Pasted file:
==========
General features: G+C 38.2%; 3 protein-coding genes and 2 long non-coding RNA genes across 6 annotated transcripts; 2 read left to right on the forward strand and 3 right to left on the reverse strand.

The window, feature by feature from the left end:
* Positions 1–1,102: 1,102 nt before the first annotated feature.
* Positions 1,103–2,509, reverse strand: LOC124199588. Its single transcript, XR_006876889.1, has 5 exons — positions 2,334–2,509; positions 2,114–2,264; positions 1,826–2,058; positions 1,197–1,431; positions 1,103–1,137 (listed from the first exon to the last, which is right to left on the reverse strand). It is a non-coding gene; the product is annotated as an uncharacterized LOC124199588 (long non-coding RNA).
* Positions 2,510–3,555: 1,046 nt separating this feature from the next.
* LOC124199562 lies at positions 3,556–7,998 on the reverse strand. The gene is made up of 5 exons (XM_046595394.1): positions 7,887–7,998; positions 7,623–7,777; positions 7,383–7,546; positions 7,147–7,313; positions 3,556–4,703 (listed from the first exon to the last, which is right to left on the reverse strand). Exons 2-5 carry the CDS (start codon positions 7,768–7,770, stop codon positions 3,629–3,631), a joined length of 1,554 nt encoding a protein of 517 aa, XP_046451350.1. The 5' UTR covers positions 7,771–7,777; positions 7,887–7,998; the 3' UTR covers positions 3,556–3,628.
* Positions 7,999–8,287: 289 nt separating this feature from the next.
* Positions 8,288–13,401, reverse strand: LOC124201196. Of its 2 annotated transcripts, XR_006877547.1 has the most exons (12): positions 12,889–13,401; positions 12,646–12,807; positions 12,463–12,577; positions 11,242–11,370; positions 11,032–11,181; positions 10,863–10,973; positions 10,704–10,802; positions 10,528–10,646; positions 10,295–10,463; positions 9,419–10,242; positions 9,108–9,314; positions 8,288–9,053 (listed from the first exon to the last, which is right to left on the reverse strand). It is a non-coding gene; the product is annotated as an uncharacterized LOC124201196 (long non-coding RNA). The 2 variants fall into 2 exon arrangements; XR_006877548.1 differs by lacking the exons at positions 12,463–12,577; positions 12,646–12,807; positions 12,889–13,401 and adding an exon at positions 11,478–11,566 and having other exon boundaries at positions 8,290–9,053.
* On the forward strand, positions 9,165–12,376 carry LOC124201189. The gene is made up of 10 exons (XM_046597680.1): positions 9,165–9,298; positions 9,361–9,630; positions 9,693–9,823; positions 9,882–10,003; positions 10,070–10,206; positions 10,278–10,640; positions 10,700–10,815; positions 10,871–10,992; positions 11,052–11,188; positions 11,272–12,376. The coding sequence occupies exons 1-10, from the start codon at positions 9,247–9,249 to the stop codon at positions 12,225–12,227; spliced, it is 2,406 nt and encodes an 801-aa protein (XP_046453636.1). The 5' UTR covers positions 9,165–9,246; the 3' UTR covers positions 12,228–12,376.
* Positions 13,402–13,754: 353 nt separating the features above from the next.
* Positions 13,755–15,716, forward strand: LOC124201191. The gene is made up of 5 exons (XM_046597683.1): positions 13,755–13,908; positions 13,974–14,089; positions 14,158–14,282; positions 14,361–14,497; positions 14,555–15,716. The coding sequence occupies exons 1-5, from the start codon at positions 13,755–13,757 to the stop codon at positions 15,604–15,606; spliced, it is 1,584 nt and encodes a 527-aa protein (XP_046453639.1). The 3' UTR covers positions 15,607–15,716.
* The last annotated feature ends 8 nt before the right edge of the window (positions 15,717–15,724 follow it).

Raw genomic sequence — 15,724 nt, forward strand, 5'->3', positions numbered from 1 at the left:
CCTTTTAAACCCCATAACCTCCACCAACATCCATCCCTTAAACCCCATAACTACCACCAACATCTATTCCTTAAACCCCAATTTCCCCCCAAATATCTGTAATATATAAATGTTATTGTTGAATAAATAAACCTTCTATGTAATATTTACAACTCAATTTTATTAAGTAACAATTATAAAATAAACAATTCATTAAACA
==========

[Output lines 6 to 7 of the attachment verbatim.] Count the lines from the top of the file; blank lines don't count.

* LOC124199562 lies at positions 3,556–7,998 on the reverse strand. The gene is made up of 5 exons (XM_046595394.1): positions 7,887–7,998; positions 7,623–7,777; positions 7,383–7,546; positions 7,147–7,313; positions 3,556–4,703 (listed from the first exon to the last, which is right to left on the reverse strand). Exons 2-5 carry the CDS (start codon positions 7,768–7,770, stop codon positions 3,629–3,631), a joined length of 1,554 nt encoding a protein of 517 aa, XP_046451350.1. The 5' UTR covers positions 7,771–7,777; positions 7,887–7,998; the 3' UTR covers positions 3,556–3,628.
* Positions 7,999–8,287: 289 nt separating this feature from the next.